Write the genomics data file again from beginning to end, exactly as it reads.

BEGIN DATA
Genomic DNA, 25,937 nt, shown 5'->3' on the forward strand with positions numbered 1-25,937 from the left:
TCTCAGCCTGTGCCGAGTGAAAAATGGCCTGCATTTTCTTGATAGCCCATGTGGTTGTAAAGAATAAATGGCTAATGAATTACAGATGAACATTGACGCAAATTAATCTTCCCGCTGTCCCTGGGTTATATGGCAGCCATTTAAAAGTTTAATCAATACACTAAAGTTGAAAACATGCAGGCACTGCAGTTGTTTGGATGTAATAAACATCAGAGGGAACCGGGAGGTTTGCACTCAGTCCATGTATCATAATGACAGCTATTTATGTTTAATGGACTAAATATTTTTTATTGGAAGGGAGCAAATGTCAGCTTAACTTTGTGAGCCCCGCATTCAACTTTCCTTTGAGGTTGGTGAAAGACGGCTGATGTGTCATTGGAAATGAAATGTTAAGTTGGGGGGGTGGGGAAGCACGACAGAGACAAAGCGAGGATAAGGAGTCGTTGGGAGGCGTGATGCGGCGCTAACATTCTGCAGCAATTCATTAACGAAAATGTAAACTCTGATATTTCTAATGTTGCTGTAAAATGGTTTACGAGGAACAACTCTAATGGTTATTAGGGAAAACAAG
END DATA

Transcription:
Genomic DNA, 25,937 nt, shown 5'->3' on the forward strand with positions numbered 1-25,937 from the left:
TCTCAGCCTGTGCCGAGTGAAAAATGGCCTGCATTTTCTTGATAGCCCATGTGGTTGTAAAGAATAAATGGCTAATGAATTACAGATGAACATTGACGCAAATTAATCTTCCCGCTGTCCCTGGGTTATATGGCAGCCATTTAAAAGTTTAATCAATACACTAAAGTTGAAAACATGCAGGCACTGCAGTTGTTTGGATGTAATAAACATCAGAGGGAACCGGGAGGTTTGCACTCAGTCCATGTATCATAATGACAGCTATTTATGTTTAATGGACTAAATATTTTTTATTGGAAGGGAGCAAATGTCAGCTTAACTTTGTGAGCCCCGCATTCAACTTTCCTTTGAGGTTGGTGAAAGACGGCTGATGTGTCATTGGAAATGAAATGTTAAGTTGGGGGGGTGGGGAAGCACGACAGAGACAAAGCGAGGATAAGGAGTCGTTGGGAGGCGTGATGCGGCGCTAACATTCTGCAGCAATTCATTAACGAAAATGTAAACTCTGATATTTCTAATGTTGCTGTAAAATGGTTTACGAGGAACAACTCTAATGGTTATTAGGGAAAACAAG